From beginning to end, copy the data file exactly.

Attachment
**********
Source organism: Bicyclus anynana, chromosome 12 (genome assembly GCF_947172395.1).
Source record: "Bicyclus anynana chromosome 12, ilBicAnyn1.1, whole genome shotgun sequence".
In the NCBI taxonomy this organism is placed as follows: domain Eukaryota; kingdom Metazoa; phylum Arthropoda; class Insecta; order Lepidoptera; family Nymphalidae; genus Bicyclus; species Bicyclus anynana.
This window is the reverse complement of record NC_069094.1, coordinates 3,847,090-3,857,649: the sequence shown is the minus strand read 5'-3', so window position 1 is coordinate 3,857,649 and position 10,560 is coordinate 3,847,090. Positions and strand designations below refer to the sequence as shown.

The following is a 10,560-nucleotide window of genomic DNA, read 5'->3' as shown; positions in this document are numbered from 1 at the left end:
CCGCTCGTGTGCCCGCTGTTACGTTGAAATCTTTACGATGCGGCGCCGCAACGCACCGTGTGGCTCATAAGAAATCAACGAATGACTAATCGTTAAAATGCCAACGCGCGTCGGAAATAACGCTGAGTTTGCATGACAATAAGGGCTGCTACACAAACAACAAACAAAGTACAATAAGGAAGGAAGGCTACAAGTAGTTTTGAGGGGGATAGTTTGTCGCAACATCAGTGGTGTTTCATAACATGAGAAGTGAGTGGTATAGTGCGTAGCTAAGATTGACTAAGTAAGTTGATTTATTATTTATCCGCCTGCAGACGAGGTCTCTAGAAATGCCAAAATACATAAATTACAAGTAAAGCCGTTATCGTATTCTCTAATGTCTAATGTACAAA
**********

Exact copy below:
Source organism: Bicyclus anynana, chromosome 12 (genome assembly GCF_947172395.1).
Source record: "Bicyclus anynana chromosome 12, ilBicAnyn1.1, whole genome shotgun sequence".
In the NCBI taxonomy this organism is placed as follows: domain Eukaryota; kingdom Metazoa; phylum Arthropoda; class Insecta; order Lepidoptera; family Nymphalidae; genus Bicyclus; species Bicyclus anynana.
This window is the reverse complement of record NC_069094.1, coordinates 3,847,090-3,857,649: the sequence shown is the minus strand read 5'-3', so window position 1 is coordinate 3,857,649 and position 10,560 is coordinate 3,847,090. Positions and strand designations below refer to the sequence as shown.

The following is a 10,560-nucleotide window of genomic DNA, read 5'->3' as shown; positions in this document are numbered from 1 at the left end:
CCGCTCGTGTGCCCGCTGTTACGTTGAAATCTTTACGATGCGGCGCCGCAACGCACCGTGTGGCTCATAAGAAATCAACGAATGACTAATCGTTAAAATGCCAACGCGCGTCGGAAATAACGCTGAGTTTGCATGACAATAAGGGCTGCTACACAAACAACAAACAAAGTACAATAAGGAAGGAAGGCTACAAGTAGTTTTGAGGGGGATAGTTTGTCGCAACATCAGTGGTGTTTCATAACATGAGAAGTGAGTGGTATAGTGCGTAGCTAAGATTGACTAAGTAAGTTGATTTATTATTTATCCGCCTGCAGACGAGGTCTCTAGAAATGCCAAAATACATAAATTACAAGTAAAGCCGTTATCGTATTCTCTAATGTCTAATGTACAAA